PEZ: And, of course, there was your team mate Jeanie Longo?
Jeannie was never really a team mate, she was never a team player, she wouldn’t stay in the same hotel as the team and everything was about Jeannie. Catherine Marsal and Cecile Odin were real team mates but not Jeannie.
PEZ: Two Olympic pursuit silvers, in hindsight?
As I explained, I regret not being allowed to ride the ‘superman’ position in Atlanta ’96 but no complaints about 2000 in Sydney, Leontien was just faster.
PEZ: You lost seasons ’97 and ’98 to illness.
Yes, ‘inflammatory arthritis,’ it comes from a gene – HLA B27 – which runs in our family, my sister and father had problems with it too. I first started to suffer from it in the winter after the Atlanta Olympics but it took a long time for me to pin down what was wrong, I saw a slew of doctors before I got a proper diagnosis. There was a guy in the UK, Brian Welsby who manufactured foods and drinks for expeditions which were all plant based containing B vitamins and anti-inflammatory agents; I started to use them and over a couple of months it cleared up. It was a worrying time, not just with the illness but because the Federation was threatening to cut my funding because I wasn’t racing.
PEZ: I’ve read that perhaps you exacerbated things by trying to train too hard before you were completely recovered?
That’s possible, I think there may have been an element of chronic fatigue in there, yes.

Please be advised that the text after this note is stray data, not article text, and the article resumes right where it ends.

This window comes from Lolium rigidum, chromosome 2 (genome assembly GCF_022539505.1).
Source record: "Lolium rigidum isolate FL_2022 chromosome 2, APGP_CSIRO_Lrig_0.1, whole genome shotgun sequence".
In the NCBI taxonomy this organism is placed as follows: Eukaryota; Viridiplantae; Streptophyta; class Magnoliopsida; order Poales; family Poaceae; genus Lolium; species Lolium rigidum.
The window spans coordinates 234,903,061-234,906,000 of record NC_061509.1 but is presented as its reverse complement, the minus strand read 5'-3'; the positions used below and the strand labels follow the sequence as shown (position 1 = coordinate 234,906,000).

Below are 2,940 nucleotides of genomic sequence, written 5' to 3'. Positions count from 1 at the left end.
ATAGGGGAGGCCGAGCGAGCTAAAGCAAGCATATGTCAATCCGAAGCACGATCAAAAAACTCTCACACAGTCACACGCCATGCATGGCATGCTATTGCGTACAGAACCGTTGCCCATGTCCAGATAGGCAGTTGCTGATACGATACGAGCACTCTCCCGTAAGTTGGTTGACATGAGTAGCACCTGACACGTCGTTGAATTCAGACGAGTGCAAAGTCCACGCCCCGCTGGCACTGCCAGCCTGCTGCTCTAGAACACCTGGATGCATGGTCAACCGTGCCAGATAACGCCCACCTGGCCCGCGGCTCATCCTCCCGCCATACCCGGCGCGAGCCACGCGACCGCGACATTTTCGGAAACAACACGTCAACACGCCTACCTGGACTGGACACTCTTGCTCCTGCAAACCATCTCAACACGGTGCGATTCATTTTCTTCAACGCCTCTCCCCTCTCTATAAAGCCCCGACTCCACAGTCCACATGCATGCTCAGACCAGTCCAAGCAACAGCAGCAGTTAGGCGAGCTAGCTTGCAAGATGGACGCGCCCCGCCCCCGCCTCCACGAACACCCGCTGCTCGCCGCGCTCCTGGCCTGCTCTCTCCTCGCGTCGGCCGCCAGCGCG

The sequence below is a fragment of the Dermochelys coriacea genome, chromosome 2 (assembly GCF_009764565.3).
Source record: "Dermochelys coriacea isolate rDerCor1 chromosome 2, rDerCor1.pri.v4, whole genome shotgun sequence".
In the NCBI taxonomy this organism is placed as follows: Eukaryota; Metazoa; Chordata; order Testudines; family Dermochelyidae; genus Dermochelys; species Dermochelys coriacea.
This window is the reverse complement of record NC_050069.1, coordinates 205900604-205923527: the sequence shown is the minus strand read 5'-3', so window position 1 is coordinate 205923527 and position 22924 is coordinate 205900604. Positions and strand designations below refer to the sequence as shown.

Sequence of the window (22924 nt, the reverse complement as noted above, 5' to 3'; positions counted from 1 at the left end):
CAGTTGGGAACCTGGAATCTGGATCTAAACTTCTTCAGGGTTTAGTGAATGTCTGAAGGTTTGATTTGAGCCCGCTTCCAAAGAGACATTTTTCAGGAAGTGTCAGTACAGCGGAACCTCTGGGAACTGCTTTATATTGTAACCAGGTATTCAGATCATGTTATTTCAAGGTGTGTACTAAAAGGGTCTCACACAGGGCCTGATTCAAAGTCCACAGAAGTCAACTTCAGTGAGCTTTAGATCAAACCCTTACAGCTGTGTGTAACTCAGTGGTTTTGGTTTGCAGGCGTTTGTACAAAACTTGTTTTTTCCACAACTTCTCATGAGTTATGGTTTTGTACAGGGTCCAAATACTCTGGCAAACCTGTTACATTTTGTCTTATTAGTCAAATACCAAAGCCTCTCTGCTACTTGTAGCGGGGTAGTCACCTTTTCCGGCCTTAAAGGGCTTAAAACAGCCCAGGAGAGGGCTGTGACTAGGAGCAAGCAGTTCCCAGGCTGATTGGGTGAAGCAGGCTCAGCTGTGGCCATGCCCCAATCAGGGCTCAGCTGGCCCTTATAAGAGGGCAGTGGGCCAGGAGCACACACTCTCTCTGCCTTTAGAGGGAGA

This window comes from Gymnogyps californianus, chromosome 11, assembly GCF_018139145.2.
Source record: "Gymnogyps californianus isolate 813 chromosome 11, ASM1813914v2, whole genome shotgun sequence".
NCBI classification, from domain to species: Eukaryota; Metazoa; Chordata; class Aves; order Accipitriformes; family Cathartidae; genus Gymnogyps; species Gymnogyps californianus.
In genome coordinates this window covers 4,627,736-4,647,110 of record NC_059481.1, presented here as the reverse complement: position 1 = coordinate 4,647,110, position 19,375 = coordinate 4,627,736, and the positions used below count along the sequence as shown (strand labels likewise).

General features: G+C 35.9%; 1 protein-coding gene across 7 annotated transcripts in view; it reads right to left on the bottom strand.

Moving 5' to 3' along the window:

PEZ: You took to the points race late in your career but went on to win two Worlds points race titles.
I first rode it at a Mexico World Cup; initially I was really scared on the track among other riders. I was kicking back so hard to keep away from the wheel in front that I was running the fixed sprocket off the hub. The French team guys up in the stands found this hilarious and their laughter pushed me on to improve. One of the guys said to me that what I should do is not get involved in the points sprints but wait until the rest were tired then use my pursuiting ability to lap the field. And that’s what I did – but of course subsequently they changed the rules so that a lap gain means you are awarded points rather than putting you a lap up on the field.
PEZ: Worlds points and pursuit gold in 1999.
Yes, when I came out of the illness I worked really hard and took two rainbow jerseys within days of each other.
PEZ: You had some nice road results too, including the French national title.
I did OK on the road, it was much more possible to mix disciplines in that era; it’s all so specific now. I’d ride the road then switch to the track to prepare before a big event. I was a better team player than team leader; I remember leading out my Acca Due team mate Diana Ziliute [Lithuania] to win the 2000 Primavera Rosa in Sanremo and still finishing 10th myself – I got a lot of satisfaction from results like that.
PEZ: You wanted to come back for the 2000 Olympics.
That was at the end of my career but I didn’t strategize it properly. I think I should have made it three Olympic pursuit appearances by riding in Barcelona in 1992 but Jeannie Longo had that place, going out in the quarter finals to Rebecca Twigg. I rode the road race in Barcelona.
PEZ: Anything you would do differently?
Probably a bunch of things like not training with the guys in the beginning, it was like riding the Worlds every day – I should have rested more. I worked with a good Dutch coach in ’91, I should have stuck with him. But the thing is that there wasn’t the knowledge available back then that there is now; the fact that women react differently to training load for one thing – the research hadn’t been done. . .
# Thanks to Marion for her time. #